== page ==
Pope Pius V was from a poor Italian family and had entered the Dominican order at age 14. A teacher, a master of novices, a bishop, and finally a cardinal, he was a strict and honest man, as well as a zealous reformer. He wept when he was told in 1566 that he had been elected pope. The 18-year-long Council of Trent had ended 3 years before, and he, as Holy Father, had the task of implementing it.
The previous pope had been easygoing, but Pius V made immediate changes. At first, the people complained that the atmosphere of Rome became like that of a monastery. But soon the pope’s personal character changed their minds. He ordered that the gifts given at his coronation be sent to hospitals and to those in need. The Church finances were examined, the army was reduced, and the lifestyles of the cardinals and bishops were simplified. Seminaries were established, synods were held, dioceses were organized, and parish priests were called to regular meetings. A new catechism was completed. Parish priests were made responsible for Catholic education. The Roman Missal became the sole Mass book for the Western Church (with a few minor exceptions) for four centuries. Pius V had difficulty in international affairs. He was unable to restore England to Catholic unity. Pius V’s excommunication of Queen Elizabeth I opened new persecutions against the Catholics in England. The pope was more successful in checking the Turks, who threatened to overrun Europe. At the Battle of Lepanto in 1571, Christian forces successfully defeated the Turkish fleet. After only six years as pope, Pius V died of a painful disease of which he had never complained.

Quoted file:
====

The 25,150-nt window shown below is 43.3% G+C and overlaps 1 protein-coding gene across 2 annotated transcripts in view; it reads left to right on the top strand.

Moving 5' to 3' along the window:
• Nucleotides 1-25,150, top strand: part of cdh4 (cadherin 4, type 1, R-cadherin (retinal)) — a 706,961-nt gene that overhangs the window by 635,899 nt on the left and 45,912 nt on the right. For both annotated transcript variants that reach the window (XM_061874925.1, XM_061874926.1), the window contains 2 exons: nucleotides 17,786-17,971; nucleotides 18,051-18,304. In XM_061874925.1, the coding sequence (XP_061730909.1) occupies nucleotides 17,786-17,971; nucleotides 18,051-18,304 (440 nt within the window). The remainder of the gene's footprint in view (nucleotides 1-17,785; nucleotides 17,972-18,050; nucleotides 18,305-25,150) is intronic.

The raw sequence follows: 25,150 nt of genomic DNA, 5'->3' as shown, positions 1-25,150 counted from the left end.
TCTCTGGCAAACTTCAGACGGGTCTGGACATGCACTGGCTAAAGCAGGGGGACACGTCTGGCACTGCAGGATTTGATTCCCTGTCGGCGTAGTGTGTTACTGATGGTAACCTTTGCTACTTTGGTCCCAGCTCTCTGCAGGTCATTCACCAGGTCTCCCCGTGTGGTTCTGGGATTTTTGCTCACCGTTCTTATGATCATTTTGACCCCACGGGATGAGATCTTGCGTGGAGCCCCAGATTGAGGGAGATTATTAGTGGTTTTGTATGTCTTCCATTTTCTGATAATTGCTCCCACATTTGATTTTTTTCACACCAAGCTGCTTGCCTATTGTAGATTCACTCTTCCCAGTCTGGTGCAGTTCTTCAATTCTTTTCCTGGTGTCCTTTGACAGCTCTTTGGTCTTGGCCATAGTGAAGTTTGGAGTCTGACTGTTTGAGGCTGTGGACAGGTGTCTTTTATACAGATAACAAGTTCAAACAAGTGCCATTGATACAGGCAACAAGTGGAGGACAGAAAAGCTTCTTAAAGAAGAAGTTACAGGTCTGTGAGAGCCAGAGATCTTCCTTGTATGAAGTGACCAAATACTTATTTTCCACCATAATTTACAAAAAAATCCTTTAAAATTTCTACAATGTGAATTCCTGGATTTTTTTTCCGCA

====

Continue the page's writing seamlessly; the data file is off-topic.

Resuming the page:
Pius V prayed, fasted, and denied himself comforts to show his love for Christ. Encourage the students to make sacrifices—to sit up in class, to pay attention, and to avoid distracting others.
Excerpted from Christ Our Life, by Sisters of Notre Dame of Chardon, Ohio
Image credit: Portrait of Pope Pius V by El Greco, 1610. Public Domain via Wikimedia.